Owner: Museum Bombarded by Human Ashes From Crematorium Next Door in Meredith, N.H. | NECN
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Owner: Museum Bombarded by Human Ashes From Crematorium Next Door in Meredith, N.H.

The smell "kind of turned my stomach a little bit," said one recent visitor

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    Doug Frederick, owner of the Motorcycle Museum in Meredith, says the ashes come from the chimney of the Mayhew Funeral Home. (Published Wednesday, May 4, 2016)

    A New Hampshire business owner says vehicles outside are covered in human ashes due to a crematorium next door.

    Doug Frederick, owner of the Motorcycle Museum in Meredith, said the ashes come from the chimney of the Mayhew Funeral Home.

    "This was our dream, to come here and have this motorcycle museum," said Leslyee Frederick, Doug's wife.

    That dream became a reality for the couple six years ago, which has now, they said, become a nightmare.

    "To be thinking of wiping up someone's human remains, it's just disgusting," Leslyee Frederick said.

    Doug Frederick has documented the alleged problem with photos. He says ashes from the crematorium are landing on his property — and that's not all.

    "Sometimes, the smell is so intense, it's nauseating," he said.

    He's taken his complaint to Meredith Town Manager Phillip Warren, who says the funeral home has the proper permits and isn't doing anything wrong.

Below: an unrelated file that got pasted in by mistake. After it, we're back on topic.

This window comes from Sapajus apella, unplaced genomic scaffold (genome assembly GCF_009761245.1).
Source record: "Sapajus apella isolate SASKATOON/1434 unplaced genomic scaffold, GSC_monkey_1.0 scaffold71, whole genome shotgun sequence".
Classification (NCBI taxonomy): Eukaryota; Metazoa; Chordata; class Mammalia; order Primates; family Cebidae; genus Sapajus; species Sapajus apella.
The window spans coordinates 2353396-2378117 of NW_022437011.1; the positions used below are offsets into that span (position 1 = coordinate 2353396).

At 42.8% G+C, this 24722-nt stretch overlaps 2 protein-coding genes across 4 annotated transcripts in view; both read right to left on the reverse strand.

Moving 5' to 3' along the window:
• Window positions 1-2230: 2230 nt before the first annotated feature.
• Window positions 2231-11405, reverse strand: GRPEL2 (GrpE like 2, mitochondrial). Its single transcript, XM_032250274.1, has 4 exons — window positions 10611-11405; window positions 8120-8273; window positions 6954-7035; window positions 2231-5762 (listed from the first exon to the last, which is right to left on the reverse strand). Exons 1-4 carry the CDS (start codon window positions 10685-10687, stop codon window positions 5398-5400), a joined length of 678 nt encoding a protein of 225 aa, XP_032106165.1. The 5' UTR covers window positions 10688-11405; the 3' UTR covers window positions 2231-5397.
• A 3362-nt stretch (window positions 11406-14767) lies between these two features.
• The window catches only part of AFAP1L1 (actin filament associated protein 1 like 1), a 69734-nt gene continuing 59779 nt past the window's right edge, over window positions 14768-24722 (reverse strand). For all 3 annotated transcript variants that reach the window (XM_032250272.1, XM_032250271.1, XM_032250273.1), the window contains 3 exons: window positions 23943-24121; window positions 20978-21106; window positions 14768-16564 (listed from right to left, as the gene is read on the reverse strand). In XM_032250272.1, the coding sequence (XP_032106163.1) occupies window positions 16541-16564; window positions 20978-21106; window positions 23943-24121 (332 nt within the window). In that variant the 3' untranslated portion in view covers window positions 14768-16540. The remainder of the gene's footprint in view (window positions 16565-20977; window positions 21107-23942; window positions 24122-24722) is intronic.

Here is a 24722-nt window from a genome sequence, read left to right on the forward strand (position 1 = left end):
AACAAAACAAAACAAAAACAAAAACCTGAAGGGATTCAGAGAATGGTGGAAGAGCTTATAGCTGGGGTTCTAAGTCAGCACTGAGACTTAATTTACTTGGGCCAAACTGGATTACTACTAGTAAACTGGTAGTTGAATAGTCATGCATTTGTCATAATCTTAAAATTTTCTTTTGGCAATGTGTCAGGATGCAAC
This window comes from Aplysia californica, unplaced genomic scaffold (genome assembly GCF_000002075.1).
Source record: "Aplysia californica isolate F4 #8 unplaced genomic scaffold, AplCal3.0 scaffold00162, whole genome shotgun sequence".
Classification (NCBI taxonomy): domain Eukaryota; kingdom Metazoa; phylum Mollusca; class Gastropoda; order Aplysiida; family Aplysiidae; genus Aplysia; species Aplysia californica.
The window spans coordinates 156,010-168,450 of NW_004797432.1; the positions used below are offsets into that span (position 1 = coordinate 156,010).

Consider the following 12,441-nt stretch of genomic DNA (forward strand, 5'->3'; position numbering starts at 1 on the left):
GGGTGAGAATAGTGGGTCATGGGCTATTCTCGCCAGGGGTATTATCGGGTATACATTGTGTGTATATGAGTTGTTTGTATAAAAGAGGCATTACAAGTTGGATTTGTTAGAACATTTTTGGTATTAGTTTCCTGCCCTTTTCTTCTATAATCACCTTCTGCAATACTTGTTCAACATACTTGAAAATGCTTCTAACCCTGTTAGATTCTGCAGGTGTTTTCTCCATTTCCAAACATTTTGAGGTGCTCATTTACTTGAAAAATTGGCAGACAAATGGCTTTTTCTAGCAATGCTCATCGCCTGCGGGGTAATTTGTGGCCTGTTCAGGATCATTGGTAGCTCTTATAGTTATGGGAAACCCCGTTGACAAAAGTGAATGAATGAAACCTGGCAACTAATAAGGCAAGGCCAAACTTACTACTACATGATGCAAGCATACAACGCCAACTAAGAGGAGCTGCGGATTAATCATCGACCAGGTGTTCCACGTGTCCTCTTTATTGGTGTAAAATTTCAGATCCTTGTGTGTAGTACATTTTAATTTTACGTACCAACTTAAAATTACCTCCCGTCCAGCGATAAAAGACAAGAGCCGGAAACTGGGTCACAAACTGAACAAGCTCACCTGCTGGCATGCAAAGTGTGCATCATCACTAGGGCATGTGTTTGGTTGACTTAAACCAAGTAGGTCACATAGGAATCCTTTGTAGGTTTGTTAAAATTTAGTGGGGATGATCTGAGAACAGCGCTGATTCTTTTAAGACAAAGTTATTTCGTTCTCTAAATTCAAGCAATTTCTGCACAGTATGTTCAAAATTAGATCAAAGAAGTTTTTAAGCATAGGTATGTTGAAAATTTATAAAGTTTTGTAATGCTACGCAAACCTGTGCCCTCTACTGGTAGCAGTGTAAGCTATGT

"It's similar to neighbors who can't agree on on a fence or an installation," Warren said Wednesday. "It really isn't an issue town gets involved in."

    In New Hampshire, crematoriums are inspected at least every three years. The owner of Mayhew Funeral home, Peter Mayhew, has an active state license.

    "The Mayhew family has been operating funeral homes in New Hampshire for over 45 years," he said in a statement to necn Wednesday. "Our crematorium is closely regulated by the state and inspected frequently. We have received no indication of violations of any law or regulation. While Mr. Frederick is clearly upset with us and disappointed with the town of Meredith, we will continue to serve the community as we have for decades."

    But according to the New Hampshire Department of Environmental Services, emissions from crematoriums should be rather clear and are usually odorless.

    Wednesday, a museum visitor caught a whiff while necn's cameras were rolling.

    "It wasn't of a diesel truck going up the road or someone's furnace malfunctioning. It was definitely a different odor," Brian Keating said. "It kind of turned my stomach a little bit."

    The office of Gov. Maggie Hassan tells necn that Frederick's latest complaint has made it's way to officials at the DES.

    "It's just affected our lives deeply," Frederick said. "All we want to do is get this problem corrected."

    DES will be meeting with Mr. Frederick in the near future.

    Meanwhile, Mr. Mayhew says he will continue serving this community as he has for decades.

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